Per ESD TR53 section 5.3.6.7.1 “The best practice is to measure the offset voltage and discharge times, clean the unit, including emitter points and air filters if present, offset voltage to zero (if adjustable), and then repeat offset voltage and discharge time testing. If the unit does not meet offset voltage specifications or minimum established discharge time limits, further service is indicated. Manufacturers should provide details on service procedures and typical service intervals.

Most companies will assign a number or otherwise identify each ionizer and setup a Compliance Verification / Maintenance / Calibration schedule. If the ionizers all test good, the data can justify lengthening the calibration period. If ionizers require adjustment, the calibration period should be shortened. Although ESD TR53 does not advise a test frequency, JESDD625-A (Revision of EIA-625) recommends ionizers be tested semi-annually, noting to use “S3.1 except the number of measurement points and locations may be selected based on the application.

Verification should be performed in accordance with the ESD Association ionization standard ANSI/ESD STM3.1.

Below are general instructions on how to verify your ionizer’s offset voltage and discharge time. Always refer to the User Guide accompanying your Charge Plate Monitor or Ionization Test Kit for proper operation and setup.

1. Testing Ionizer Offset Voltage:

The required limit per ANSI/ ESD S20.20 is less than ± 35 volts. Check your ionizer’s operating manual or consult with the ionizer manufacturer to determine what the offset voltage should be for your ionizer.

Charge Plate Monitor (CPM)

  1. Position the ionizer and charge plate monitor as shown below.
  2. Set the CPM to Decay/Offset mode.
  3. Set the CPM to decay and offset voltage mode with a starting charge at either + or – 1 KV and a stopping charge at either + or -100 Volts.
  4. Start the decay/offset test sequence on the CPM. This will take a few seconds.
  5. Record the decay time, and offset voltage as displayed on the CPM.

Positioning your Charge Plate Monitor for Overhead and Benchtop Ionizers

Ionization Test Kit

  1. Zero the charge plate by touching it with a grounded object. This can either be the finger of a grounded person or some other item which is connected to electrical ground. In either case, zeroing the charge plate should make the display on the field meter read zero.
  2. Hold the meter approximately one foot (30.5 cm) in front of the ionizer.
  3. Monitor the display. The value displayed is the offset balance of the ionizer, which is the difference between the number of positive and negative ions being emitted.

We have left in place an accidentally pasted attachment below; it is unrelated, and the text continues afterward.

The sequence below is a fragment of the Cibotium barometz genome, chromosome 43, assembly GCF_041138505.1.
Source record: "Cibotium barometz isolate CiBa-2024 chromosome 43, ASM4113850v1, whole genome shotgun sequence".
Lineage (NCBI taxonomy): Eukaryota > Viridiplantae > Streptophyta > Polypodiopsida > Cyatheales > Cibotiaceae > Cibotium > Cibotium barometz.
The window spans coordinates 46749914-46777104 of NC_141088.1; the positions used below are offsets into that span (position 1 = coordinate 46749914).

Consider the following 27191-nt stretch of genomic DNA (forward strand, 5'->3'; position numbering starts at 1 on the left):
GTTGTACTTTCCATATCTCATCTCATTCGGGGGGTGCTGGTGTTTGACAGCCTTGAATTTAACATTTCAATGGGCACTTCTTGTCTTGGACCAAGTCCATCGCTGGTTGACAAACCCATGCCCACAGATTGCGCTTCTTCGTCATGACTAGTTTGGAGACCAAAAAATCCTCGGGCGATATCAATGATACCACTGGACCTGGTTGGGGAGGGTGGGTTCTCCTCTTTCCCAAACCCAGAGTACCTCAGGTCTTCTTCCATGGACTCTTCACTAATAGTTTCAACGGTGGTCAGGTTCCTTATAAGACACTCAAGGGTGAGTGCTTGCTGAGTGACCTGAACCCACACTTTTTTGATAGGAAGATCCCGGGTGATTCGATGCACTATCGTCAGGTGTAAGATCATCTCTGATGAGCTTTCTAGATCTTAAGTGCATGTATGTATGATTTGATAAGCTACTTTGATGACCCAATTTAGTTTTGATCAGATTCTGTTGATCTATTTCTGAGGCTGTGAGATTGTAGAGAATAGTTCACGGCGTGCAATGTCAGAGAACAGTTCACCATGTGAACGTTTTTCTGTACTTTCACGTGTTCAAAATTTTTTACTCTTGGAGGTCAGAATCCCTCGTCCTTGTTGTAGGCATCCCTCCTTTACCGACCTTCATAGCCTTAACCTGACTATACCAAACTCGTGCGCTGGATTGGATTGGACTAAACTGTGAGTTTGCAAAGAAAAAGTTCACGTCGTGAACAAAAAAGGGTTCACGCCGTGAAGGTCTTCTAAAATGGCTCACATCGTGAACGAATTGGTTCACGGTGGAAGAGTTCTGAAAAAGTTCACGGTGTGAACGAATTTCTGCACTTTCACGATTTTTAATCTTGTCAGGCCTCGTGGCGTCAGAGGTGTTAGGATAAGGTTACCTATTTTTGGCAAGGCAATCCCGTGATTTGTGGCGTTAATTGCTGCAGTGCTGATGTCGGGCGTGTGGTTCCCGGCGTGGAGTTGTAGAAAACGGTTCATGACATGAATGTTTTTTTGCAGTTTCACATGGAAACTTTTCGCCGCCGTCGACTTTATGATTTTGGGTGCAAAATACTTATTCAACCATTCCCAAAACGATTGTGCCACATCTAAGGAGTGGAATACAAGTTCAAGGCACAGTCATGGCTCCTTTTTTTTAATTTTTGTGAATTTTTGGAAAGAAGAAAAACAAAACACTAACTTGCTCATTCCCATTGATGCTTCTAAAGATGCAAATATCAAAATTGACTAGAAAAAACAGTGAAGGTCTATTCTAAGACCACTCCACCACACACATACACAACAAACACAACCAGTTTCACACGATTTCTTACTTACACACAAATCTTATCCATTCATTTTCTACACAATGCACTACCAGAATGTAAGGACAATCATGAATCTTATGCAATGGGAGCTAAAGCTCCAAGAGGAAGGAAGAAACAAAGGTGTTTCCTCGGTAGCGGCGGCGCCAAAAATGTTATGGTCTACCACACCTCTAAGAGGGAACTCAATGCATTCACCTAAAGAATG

Testing Ionizer Offset Voltage using the SCS 718A Air Ionizer Test Kit

2. Testing Ionizer Discharge Time:

The required limit per ANSI/ESD S20.20 is “user defined”. Please refer to the ionizer’s operating manual or consult with the ionizer manufacturer to determine what this discharge time should be.

Charge Plate Monitor (CPM)

  1. Set the CPM to Decay/Offset mode.
  2. Set the CPM to decay and offset voltage mode with a starting charge at either + or – 1 KV and a stopping charge at either + or -100 Volts.
  3. Start the decay/offset test sequence on the CPM. This will take a few seconds.
  4. Record the decay time, and offset voltage as displayed on the CPM.

Ionization Test Kit

  1. After charging the plate of the ionization test kit, hold the field meter approximately one foot (30.5 cm) away from the ionizer.
  2. Monitor the display of the meter to see how quickly the 1.1 kV charge is dissipated to 0.1 kV.
  3. The speed at which this occurs (the discharge time) indicates how well the ionizer is operating.
  4. Repeat this procedure for both a positively and a negatively charged plate.

Some ionizers offer adjustment options (e.g. trim pots) which allow modification of the offset voltage.

However, if your ionizer is out of balance (and cannot be adjusted) or if the discharge time is out of specification, the ionizer will require service/repair by an authorized company.

Conclusion

Ionization is one of the best methods of removing charges from insulators and as a result plays an important role in controlling ESD.

Remember though: ionizers require periodic cleaning of emitter pins and verifying of the offset voltage and discharge time. Otherwise, instead of neutralizing charges, the ionizer will primarily produce positive or negative ions. The ionizer will therefore place an electrostatic charge on items that are not grounded, potentially discharging and causing ESD damage to nearby sensitive items.

Setting up an ESD-safe workstation is often more challenging than it first appears. There are many methods of controlling ElectroStatic Discharge (ESD), and typically, it requires a combination of these to curb all static problems. Unfortunately, there is no single method that will fill all requirements.